• sharrona layton, UT
    Oct. 12, 2015 11:30 a.m.

    RE: 5. Be willing to fulfill whatever command the Lord asks of you.

    Love the LORD(YHWH) your God(Elohim) with all your heart and with all your soul and with all your strength(Deut 6:5).
    And thou shalt love the Lord thy God with all thy heart, and with all thy soul, and with all thy mind, and with all thy strength: this is the first commandment.

    The second is this: 'Love your neighbor as yourself.' There is no commandment greater than these(Mark 12:30-31)e.g….,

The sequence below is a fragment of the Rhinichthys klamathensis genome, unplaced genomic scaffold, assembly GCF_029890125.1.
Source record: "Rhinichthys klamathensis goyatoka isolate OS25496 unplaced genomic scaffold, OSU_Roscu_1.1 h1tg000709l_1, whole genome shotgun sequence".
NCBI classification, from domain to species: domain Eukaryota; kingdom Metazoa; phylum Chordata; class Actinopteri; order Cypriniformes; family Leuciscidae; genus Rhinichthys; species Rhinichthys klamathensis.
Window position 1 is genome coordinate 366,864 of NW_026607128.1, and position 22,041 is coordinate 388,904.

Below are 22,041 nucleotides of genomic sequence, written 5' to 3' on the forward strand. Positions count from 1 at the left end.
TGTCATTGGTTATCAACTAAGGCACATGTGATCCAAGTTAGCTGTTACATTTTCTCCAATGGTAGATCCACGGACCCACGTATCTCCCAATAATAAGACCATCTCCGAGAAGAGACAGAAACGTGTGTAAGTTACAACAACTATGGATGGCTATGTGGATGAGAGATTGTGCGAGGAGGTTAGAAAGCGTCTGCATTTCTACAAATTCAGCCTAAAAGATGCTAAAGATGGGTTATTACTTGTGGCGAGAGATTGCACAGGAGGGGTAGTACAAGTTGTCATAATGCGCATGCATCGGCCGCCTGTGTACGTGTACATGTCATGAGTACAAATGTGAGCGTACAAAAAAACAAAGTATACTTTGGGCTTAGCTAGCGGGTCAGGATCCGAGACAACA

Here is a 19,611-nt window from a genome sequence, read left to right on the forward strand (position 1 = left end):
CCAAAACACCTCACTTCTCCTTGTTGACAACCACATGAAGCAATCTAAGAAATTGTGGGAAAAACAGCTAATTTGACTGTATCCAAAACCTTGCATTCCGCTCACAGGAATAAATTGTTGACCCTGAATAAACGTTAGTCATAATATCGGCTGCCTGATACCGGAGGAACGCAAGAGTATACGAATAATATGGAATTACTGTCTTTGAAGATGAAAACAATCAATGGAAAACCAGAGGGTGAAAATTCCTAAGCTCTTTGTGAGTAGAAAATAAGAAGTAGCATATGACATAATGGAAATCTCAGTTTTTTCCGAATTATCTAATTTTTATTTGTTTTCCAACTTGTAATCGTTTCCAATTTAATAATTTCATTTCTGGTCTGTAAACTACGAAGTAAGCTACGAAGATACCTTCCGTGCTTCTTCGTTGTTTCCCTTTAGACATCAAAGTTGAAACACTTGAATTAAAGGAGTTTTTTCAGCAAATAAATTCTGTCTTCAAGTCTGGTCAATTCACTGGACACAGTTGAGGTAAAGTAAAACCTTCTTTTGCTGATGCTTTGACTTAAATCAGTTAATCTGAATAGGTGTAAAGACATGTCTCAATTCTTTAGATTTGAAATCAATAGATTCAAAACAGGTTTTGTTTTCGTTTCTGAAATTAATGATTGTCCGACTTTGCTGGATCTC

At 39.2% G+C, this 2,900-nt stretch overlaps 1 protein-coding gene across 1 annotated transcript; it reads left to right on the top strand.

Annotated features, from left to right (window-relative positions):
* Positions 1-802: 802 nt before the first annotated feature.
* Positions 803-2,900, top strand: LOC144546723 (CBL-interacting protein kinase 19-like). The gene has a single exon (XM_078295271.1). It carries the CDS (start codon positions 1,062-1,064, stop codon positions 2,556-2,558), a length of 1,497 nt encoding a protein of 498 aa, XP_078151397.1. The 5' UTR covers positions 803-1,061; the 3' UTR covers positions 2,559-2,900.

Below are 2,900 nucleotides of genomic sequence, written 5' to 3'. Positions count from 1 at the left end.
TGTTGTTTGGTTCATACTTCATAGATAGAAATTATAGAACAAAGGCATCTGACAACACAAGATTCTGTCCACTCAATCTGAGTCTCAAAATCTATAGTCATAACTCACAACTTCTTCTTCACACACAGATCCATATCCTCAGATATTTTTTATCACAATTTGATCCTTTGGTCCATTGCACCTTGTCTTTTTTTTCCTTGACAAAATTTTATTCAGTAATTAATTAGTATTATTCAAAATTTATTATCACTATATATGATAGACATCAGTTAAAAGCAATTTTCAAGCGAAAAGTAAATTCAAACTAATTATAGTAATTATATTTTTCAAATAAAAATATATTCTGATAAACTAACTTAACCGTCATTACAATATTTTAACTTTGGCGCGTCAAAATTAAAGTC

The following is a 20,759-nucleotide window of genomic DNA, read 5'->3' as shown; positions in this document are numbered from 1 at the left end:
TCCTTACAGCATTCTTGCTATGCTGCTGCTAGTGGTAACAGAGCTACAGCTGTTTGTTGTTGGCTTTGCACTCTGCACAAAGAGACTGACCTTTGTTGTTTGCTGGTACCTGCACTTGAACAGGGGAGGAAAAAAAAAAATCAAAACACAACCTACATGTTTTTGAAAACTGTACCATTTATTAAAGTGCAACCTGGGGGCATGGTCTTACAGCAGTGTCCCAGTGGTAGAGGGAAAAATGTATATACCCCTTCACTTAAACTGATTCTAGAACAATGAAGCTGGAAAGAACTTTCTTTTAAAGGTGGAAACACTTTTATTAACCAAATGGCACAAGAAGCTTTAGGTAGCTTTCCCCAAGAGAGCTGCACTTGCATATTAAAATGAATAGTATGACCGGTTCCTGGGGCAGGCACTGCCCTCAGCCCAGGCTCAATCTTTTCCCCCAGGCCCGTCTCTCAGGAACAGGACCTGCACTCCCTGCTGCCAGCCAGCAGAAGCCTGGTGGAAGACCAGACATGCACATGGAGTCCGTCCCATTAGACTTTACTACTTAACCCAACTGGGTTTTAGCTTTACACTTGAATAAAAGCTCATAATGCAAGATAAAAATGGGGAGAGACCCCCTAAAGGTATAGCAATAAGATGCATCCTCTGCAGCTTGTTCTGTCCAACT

"Be perfect, as your Father in heaven is perfect" (Matt. 5:48), Jesus was saying, "Let your love be complete as God’s love." God loves all people, even evil ones. This is how we can be as "perfect" as God. Our love for our fellow-man needs to grow and mature -- including loving our enemies. If we do not love our enemies, we are not acting as sons of God ought to act.